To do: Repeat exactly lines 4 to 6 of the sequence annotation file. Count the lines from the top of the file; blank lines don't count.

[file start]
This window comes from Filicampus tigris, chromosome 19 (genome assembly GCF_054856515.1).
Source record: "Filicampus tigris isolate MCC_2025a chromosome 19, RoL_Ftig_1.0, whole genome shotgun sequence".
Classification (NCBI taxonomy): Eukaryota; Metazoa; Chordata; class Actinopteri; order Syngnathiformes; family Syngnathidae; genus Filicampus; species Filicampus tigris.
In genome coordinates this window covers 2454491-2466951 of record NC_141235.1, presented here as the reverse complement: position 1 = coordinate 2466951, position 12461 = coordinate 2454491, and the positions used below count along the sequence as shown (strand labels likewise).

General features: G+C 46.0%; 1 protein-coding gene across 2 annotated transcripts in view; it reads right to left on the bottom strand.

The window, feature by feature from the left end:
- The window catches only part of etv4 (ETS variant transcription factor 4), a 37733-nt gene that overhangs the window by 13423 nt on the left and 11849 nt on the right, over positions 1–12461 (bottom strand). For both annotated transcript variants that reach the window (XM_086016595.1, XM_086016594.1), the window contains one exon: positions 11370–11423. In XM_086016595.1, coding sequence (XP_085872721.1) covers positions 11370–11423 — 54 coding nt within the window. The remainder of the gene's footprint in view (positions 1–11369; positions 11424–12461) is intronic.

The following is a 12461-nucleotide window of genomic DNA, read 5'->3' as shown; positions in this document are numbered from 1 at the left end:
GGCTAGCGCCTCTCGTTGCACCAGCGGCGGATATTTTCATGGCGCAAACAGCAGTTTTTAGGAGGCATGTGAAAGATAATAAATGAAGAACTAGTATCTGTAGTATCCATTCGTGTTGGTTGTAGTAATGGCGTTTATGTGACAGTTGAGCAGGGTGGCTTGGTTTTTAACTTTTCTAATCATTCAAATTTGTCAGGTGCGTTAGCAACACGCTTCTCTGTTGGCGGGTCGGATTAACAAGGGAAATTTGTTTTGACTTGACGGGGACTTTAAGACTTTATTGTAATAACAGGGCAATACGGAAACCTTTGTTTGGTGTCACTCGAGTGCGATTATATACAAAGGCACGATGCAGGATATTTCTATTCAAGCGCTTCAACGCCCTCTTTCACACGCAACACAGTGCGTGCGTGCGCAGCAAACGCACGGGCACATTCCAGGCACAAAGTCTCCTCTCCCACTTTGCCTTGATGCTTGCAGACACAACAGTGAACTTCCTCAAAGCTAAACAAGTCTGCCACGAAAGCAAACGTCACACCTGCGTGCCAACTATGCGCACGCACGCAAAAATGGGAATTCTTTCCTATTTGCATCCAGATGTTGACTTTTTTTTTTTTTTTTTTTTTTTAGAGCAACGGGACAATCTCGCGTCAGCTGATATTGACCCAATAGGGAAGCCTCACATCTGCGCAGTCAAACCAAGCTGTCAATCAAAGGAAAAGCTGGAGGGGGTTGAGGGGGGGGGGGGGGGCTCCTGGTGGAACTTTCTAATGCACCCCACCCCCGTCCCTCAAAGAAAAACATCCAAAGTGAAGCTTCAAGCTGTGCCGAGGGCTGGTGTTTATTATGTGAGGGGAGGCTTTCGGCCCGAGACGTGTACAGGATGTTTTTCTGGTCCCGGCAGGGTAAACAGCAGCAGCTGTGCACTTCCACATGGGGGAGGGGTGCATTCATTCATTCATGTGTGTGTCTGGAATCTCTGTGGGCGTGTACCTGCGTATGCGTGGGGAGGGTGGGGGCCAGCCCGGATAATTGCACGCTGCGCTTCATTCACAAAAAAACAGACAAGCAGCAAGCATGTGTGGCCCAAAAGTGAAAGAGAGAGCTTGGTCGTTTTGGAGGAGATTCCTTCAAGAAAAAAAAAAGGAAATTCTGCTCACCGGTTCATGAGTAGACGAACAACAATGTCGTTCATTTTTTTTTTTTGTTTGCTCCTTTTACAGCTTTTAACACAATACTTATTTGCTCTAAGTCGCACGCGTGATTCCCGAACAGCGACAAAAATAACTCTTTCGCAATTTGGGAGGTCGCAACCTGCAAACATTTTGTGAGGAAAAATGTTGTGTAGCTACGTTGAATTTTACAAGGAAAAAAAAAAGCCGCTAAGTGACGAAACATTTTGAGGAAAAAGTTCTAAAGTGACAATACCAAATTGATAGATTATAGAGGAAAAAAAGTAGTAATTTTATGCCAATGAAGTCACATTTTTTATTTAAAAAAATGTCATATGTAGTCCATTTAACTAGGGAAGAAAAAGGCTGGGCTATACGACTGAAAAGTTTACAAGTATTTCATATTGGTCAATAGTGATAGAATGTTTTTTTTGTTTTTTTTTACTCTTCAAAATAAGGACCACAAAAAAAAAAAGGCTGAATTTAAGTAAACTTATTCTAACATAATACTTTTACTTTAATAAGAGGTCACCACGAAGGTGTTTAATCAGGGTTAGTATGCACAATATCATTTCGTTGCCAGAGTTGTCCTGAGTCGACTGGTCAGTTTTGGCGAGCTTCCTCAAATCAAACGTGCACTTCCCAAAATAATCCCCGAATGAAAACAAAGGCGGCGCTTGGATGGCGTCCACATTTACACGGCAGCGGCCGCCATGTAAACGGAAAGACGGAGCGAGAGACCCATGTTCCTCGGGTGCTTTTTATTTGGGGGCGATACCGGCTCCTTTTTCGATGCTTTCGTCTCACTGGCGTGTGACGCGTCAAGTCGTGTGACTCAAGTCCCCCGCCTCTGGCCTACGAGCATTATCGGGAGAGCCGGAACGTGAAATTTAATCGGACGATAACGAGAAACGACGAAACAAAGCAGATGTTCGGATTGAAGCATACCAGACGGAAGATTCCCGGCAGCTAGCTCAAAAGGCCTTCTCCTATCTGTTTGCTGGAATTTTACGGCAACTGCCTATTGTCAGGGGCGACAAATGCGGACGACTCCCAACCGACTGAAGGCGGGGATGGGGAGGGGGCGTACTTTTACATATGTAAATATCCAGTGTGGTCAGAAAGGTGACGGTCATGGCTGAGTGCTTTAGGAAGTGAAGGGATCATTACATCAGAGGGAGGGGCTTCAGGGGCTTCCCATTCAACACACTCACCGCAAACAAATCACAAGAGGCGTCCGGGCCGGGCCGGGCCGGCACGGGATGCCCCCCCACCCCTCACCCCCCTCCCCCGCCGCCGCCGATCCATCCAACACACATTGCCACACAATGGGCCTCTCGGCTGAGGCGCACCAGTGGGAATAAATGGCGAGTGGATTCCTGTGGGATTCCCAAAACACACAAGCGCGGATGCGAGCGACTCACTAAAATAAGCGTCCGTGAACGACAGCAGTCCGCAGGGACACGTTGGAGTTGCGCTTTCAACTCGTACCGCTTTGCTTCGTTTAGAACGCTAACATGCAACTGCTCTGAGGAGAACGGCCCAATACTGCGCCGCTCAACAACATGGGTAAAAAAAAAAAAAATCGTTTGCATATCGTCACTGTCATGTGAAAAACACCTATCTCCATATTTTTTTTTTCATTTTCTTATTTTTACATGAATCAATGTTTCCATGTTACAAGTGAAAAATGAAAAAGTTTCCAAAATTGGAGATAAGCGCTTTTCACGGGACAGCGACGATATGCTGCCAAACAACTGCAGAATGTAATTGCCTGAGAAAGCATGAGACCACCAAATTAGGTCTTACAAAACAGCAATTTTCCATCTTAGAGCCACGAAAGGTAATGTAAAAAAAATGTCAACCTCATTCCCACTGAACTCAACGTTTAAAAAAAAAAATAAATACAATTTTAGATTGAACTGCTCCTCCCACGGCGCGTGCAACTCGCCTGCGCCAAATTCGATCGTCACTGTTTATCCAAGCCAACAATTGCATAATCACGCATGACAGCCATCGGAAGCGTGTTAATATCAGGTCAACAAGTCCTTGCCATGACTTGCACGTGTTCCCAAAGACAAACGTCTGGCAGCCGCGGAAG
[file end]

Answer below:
In genome coordinates this window covers 2454491-2466951 of record NC_141235.1, presented here as the reverse complement: position 1 = coordinate 2466951, position 12461 = coordinate 2454491, and the positions used below count along the sequence as shown (strand labels likewise).

General features: G+C 46.0%; 1 protein-coding gene across 2 annotated transcripts in view; it reads right to left on the bottom strand.

The window, feature by feature from the left end: